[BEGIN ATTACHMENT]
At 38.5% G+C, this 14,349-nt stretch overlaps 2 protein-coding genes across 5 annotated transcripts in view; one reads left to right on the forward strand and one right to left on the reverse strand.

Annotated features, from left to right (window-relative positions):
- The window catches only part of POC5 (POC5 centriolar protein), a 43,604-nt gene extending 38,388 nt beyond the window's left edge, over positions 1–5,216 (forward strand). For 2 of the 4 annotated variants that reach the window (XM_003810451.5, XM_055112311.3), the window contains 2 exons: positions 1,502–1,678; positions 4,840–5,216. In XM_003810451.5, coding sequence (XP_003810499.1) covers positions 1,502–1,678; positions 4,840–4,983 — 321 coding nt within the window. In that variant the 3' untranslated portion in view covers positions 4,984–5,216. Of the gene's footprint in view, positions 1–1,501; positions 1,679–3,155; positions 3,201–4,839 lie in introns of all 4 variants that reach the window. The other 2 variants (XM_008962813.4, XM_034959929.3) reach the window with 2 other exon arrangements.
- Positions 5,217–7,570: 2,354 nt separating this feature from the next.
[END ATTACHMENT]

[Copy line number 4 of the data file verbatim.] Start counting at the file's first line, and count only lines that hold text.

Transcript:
- Positions 5,217–7,570: 2,354 nt separating this feature from the next.